Sunday, October 26, 2008

Literature in the Marketplace

The TLS has a review of a book by some right-wing nut who says that literary critics are unjustifiably hostile to market and commercialism and argues for something called "commodity aesthetics" (do words really mean nothing anymore?). The review itself is quite good and really worth reading.

"It is paradoxical for an advocate of the Western cultural tradition to laud market capitalism. For in the very brief period in which it has held earthly power, market capitalism has essentially destroyed that tradition – profaning everything sacred, evaporating everything solid, and directing its destructive might with particular intensity against the autonomous individual. It has instituted the rule of appearance over essence, of signs over things, of things over people, of dead labour over living labour. It exploits base appetites and fosters insatiable desires, giving rise to epidemic addiction and depression. There have been many societies in which large numbers of people dedicated their lives to the pursuit of economic self-interest through the market. But there have been no societies in which the pursuit of economic self-interest through the market was held to be an admirable way to spend one’s life. Our society is unique in having produced that philosophy. One of the reasons to read the literature of the past is to learn how anomalous our society is in its self-interested single-mindedness. "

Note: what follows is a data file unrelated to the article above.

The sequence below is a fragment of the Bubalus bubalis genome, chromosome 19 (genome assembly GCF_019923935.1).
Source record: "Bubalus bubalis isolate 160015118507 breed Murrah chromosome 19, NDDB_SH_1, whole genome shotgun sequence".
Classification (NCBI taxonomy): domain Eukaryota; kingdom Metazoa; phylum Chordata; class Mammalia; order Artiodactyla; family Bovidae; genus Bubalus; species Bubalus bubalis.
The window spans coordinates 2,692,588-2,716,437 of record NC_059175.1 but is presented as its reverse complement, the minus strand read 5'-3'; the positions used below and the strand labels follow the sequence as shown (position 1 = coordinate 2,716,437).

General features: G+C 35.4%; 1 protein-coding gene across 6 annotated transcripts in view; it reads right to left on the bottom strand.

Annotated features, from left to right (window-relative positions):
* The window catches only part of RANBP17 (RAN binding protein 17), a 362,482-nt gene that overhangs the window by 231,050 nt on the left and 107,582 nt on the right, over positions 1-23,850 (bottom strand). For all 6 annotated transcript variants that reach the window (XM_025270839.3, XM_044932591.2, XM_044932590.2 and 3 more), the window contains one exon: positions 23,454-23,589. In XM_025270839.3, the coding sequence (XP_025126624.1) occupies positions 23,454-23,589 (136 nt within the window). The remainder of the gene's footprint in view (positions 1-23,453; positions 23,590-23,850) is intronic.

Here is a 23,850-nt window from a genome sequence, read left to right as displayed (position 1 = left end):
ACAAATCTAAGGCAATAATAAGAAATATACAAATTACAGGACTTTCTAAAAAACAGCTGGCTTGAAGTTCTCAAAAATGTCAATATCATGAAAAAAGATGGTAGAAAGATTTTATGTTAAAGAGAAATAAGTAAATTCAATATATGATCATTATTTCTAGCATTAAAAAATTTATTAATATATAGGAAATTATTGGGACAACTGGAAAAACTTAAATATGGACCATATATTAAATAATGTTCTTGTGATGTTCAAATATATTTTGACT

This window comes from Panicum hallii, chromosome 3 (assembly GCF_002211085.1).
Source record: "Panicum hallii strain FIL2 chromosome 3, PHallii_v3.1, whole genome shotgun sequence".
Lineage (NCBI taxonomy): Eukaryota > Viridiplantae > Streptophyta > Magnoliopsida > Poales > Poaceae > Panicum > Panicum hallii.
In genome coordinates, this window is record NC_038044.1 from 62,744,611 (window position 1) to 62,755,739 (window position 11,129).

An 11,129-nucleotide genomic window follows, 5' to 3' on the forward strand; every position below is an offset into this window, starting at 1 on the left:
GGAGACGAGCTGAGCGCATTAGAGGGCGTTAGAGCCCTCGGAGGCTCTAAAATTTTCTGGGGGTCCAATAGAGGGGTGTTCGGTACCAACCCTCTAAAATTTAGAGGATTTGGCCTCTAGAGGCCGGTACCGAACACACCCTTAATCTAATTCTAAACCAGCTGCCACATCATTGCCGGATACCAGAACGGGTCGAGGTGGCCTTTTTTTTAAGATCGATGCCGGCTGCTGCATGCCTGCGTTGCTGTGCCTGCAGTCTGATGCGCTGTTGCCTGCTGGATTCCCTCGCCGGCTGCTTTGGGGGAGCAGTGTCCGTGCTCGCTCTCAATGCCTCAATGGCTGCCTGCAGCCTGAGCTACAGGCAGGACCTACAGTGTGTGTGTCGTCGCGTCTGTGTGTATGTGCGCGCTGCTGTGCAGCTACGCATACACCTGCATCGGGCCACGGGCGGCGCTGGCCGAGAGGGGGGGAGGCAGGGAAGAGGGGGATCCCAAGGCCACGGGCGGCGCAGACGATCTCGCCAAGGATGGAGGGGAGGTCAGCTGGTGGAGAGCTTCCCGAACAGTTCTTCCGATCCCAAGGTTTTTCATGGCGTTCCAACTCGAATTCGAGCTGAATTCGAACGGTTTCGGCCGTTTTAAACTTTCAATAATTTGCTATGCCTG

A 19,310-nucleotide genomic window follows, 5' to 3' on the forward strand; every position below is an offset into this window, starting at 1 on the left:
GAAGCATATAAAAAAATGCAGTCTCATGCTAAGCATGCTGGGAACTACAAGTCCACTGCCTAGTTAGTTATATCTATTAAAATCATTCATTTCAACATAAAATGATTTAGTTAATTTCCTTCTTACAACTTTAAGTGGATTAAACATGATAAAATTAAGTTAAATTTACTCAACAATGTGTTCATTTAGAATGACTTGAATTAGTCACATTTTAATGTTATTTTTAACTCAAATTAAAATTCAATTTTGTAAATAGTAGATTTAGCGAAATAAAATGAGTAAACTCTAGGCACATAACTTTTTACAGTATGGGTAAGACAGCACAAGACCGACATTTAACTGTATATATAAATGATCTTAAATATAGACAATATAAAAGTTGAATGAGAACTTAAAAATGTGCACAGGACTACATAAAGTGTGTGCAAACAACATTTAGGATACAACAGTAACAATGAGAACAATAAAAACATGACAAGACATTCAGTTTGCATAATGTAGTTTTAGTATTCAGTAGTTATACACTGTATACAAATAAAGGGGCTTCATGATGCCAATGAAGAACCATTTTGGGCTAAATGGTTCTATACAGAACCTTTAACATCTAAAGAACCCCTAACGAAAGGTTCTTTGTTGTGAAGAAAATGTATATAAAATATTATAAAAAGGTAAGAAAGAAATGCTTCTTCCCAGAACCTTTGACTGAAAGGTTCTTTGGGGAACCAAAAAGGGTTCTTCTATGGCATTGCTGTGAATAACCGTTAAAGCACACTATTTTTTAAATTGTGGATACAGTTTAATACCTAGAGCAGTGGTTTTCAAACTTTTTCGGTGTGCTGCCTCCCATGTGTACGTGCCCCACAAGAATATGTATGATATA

Szerelem said...

Haven't read the review yet, but I think commodity aesthetics are working in any case. How else do you explain the success of people like Chetan Bhagat?

Alok said...

yeah. And in US they have started stocking books in walmart too (and not just self-improvement books). some even give three-for-two type discounts.